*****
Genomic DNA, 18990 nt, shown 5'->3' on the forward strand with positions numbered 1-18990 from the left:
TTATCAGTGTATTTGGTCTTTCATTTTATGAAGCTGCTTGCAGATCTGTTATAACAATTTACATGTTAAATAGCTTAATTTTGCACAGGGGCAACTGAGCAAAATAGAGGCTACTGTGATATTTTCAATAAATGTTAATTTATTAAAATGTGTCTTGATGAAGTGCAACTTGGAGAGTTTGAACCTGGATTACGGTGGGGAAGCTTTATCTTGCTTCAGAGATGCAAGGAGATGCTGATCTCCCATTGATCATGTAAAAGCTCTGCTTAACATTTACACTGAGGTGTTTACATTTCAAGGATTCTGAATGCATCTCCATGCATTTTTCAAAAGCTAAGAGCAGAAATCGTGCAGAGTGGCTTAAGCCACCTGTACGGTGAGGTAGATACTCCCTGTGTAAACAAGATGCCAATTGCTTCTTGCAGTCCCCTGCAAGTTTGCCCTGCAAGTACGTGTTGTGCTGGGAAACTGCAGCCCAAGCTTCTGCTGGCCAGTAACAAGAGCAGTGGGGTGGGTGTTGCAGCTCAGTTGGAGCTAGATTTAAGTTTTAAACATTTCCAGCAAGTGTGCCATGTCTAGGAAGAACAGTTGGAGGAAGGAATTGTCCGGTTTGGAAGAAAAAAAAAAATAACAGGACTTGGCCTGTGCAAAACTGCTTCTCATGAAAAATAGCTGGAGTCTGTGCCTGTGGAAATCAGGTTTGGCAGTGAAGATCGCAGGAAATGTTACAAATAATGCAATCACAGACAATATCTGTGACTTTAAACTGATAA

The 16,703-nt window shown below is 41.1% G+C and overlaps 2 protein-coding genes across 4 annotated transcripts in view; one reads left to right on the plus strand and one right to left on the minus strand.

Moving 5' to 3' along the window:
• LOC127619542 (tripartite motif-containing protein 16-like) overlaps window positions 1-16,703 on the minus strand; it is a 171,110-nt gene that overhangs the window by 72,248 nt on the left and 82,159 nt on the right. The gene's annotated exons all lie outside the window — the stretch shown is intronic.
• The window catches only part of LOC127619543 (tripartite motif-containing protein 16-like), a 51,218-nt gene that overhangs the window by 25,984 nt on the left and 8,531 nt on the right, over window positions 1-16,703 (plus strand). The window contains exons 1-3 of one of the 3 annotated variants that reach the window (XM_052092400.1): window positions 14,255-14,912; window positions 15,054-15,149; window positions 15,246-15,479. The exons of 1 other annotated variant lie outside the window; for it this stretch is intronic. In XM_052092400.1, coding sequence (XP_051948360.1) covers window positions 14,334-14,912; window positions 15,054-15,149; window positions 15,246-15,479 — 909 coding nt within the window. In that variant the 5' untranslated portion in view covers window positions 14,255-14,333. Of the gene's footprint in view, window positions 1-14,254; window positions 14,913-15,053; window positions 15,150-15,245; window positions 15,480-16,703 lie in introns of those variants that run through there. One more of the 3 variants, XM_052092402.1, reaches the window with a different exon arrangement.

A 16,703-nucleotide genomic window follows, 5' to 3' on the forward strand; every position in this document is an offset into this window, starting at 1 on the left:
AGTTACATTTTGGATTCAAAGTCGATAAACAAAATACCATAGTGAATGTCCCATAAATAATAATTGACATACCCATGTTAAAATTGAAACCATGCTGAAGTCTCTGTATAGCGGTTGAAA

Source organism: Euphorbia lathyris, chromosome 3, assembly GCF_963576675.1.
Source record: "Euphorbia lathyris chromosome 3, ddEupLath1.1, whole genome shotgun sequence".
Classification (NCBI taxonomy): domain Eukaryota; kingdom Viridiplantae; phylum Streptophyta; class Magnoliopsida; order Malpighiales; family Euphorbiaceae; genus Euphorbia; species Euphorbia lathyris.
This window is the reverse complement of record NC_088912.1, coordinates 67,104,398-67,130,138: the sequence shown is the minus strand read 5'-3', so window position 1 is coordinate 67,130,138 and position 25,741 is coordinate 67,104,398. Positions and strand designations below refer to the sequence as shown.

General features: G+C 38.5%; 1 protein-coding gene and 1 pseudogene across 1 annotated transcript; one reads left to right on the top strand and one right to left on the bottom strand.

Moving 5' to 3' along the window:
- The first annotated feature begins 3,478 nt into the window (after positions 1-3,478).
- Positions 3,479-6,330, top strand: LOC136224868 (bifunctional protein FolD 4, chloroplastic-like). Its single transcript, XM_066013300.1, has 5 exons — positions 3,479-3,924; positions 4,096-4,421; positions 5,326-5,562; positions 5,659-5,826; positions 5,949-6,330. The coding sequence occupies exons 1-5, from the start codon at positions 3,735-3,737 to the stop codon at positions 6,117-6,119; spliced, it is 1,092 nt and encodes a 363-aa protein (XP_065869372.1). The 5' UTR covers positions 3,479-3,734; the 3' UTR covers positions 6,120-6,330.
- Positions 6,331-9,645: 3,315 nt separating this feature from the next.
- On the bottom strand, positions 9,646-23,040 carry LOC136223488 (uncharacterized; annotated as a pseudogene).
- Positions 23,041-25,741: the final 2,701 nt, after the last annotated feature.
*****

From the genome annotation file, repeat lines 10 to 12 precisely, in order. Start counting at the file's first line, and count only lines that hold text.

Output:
Source record: "Euphorbia lathyris chromosome 3, ddEupLath1.1, whole genome shotgun sequence".
Classification (NCBI taxonomy): domain Eukaryota; kingdom Viridiplantae; phylum Streptophyta; class Magnoliopsida; order Malpighiales; family Euphorbiaceae; genus Euphorbia; species Euphorbia lathyris.
This window is the reverse complement of record NC_088912.1, coordinates 67,104,398-67,130,138: the sequence shown is the minus strand read 5'-3', so window position 1 is coordinate 67,130,138 and position 25,741 is coordinate 67,104,398. Positions and strand designations below refer to the sequence as shown.